Kariņš upbeat about chances of five-party Latvian coalition

Take note – story published 5 years ago

Prime Ministerial nominee Krišjānis Kariņš said January 21 his administration would focus on stability rather than making radical changes and would offer a good mix of experience and fresh faces.

Speaking on LTV's Morning Panorama news show and Latvian Radio, Kariņš repeated earlier hopes that a government could be approved by Saeima on Wednesday January 23 but said this was dependent upon the KPV LV party nominating an acceptable Economics Minister for his cabinet after previous nominee Diszis Šmits withdrew his candidacy. Unless KPV LV can quickly nominate a replacement, a Saeima vote to approve the cabinet would have to be postponed.

"If there is no candidate for a ministerial post, I can't propose a vote because then we would not have a full government," Kariņš explained. 

He confirmed that his government would consist of five parties including KPV LV (plus New Unity, New Conservatives, National Alliance and Development/For!) despite public statements from some of its Saeima deputies that they would not support a Kariņš-led administration.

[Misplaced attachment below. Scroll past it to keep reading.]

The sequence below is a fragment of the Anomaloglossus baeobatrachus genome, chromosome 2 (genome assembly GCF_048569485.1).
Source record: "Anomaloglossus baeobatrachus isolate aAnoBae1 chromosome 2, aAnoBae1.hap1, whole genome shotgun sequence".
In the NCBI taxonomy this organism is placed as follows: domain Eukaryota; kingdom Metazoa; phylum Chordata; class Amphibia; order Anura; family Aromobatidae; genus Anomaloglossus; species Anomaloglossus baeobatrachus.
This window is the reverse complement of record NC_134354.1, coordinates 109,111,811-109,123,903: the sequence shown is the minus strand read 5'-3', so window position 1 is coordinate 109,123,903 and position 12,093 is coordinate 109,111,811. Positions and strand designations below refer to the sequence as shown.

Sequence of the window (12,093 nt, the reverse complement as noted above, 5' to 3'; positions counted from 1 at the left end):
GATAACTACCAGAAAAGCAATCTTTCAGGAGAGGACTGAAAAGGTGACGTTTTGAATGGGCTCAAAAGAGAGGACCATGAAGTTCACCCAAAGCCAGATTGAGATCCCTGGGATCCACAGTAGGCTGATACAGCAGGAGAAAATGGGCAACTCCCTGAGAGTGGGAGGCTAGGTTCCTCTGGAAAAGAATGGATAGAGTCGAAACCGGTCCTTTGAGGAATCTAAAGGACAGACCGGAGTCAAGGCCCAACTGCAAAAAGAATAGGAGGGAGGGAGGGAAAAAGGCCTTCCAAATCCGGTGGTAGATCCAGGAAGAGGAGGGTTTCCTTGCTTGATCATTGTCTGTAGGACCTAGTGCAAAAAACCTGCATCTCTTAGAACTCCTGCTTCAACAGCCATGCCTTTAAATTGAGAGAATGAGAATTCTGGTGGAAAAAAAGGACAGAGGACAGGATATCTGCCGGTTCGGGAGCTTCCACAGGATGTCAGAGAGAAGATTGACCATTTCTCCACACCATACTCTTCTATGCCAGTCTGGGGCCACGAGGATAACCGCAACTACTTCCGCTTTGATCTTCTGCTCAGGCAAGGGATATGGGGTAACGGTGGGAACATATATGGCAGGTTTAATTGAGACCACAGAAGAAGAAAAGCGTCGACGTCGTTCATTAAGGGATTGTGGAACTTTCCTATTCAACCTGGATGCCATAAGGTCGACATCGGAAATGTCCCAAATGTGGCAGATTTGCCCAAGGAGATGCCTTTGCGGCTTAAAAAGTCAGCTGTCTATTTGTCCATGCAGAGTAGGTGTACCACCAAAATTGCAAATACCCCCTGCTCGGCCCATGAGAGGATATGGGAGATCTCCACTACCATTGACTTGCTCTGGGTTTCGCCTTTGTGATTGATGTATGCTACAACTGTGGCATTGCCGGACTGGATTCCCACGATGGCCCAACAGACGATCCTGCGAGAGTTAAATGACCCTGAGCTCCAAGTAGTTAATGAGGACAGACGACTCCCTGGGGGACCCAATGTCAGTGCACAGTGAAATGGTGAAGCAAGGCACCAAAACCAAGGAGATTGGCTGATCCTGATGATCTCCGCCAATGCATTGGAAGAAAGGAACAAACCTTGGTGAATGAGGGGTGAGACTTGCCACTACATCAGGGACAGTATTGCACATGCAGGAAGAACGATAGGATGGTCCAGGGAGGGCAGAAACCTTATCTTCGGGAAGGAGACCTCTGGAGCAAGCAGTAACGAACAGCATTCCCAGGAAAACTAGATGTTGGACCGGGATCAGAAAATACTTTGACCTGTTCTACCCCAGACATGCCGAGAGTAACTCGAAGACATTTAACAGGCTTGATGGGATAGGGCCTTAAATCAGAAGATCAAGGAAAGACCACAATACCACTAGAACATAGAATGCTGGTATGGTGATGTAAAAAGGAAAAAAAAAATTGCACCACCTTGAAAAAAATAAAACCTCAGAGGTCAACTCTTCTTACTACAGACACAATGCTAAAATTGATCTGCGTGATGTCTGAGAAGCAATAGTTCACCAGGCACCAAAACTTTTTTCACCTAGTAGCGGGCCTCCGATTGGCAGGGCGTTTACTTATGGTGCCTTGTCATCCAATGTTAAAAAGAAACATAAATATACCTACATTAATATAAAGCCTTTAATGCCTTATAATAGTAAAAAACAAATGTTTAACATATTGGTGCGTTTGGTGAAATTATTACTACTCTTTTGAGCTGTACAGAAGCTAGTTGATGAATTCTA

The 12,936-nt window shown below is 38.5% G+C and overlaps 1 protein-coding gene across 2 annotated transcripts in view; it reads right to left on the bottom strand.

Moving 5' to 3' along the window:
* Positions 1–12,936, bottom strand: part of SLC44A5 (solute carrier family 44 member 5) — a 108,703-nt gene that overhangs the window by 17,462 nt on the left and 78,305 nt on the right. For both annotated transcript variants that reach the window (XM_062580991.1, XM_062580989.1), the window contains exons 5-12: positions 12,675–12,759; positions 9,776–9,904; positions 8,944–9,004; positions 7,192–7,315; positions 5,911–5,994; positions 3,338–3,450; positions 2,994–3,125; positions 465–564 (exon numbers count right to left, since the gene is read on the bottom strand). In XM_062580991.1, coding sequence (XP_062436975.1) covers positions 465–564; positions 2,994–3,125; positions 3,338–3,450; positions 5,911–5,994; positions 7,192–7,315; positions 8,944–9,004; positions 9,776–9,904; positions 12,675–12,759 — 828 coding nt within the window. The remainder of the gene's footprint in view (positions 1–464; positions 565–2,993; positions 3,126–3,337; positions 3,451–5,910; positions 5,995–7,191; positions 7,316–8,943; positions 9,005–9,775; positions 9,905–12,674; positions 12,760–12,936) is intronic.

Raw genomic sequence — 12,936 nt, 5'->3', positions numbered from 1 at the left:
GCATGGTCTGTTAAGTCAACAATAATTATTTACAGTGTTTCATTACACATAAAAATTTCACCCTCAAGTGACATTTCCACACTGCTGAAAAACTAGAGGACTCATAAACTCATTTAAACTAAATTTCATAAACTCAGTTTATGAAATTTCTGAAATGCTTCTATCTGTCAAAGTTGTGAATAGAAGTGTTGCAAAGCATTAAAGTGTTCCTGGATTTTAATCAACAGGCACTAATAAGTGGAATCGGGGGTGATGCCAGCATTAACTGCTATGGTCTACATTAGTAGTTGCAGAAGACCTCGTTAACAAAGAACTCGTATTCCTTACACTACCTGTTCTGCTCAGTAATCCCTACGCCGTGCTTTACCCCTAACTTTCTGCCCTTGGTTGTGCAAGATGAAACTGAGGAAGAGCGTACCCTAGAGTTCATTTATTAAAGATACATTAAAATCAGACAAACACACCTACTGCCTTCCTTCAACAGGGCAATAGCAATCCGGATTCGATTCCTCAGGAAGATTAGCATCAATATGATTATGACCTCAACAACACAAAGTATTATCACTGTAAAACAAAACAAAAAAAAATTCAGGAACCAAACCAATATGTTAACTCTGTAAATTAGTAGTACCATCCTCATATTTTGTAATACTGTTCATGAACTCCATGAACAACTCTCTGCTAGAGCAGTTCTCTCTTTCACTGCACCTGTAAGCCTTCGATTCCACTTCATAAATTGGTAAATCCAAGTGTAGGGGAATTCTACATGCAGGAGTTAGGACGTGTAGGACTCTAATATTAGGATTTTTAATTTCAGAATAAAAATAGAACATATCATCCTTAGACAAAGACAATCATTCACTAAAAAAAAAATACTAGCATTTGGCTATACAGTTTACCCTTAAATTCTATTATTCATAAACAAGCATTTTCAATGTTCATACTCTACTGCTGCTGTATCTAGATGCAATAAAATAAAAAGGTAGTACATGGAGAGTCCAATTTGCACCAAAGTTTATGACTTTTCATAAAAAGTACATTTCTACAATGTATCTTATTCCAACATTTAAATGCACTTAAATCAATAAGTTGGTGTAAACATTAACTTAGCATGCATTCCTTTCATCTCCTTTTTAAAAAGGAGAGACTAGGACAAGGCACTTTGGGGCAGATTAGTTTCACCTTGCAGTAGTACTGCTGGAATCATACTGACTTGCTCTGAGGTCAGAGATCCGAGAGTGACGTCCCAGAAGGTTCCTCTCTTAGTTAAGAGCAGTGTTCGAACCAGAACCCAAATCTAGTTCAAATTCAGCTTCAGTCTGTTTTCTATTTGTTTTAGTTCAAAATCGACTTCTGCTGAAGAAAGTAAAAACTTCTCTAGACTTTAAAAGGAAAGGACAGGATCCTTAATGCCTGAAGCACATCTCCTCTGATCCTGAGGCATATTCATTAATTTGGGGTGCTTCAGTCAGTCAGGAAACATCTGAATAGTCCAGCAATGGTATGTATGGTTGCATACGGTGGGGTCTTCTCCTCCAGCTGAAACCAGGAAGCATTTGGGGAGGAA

"I thought it would be a lot more difficult than it has been, to be honest," Kariņš said of the talks between parties, "We know all five parties before the election had big personalities and big ambitions, but in fact when we have sat down together for two weeks we've seen that all have been ready to cooperate and work together with one purpose. In fact it's been a very agreeable process, I could say."

However he warned that if the current government formation process did founder at the last minute, like the efforts of two previous nominees, it would be difficult to see other options apart from fresh elections.

"But even then the numbers suggest that there might not be a different result," he said, "We can either learn how to work together or we can each stand in our respective positions and sound off and not get anywhere." 

The agreed government declaration would contain the general principles and aims of his administration, not a detailed legislative plan, he added. On issues such as local government administrative reform there was agreement on the need for change but not on the precise way it should be achieved, as yet.

On the issue of acting quickly to remove fears of money-laundering in Latvia's financial sector, Kariņš said all parties had "joint understanding of the seriousness of the situation and joint determination to do all that has to be done." 

Kariņš is due to meet with President Raimonds Vējonis Monday afternoon to update him on the government formation process which has been running since parliamentary elections in October last year. 

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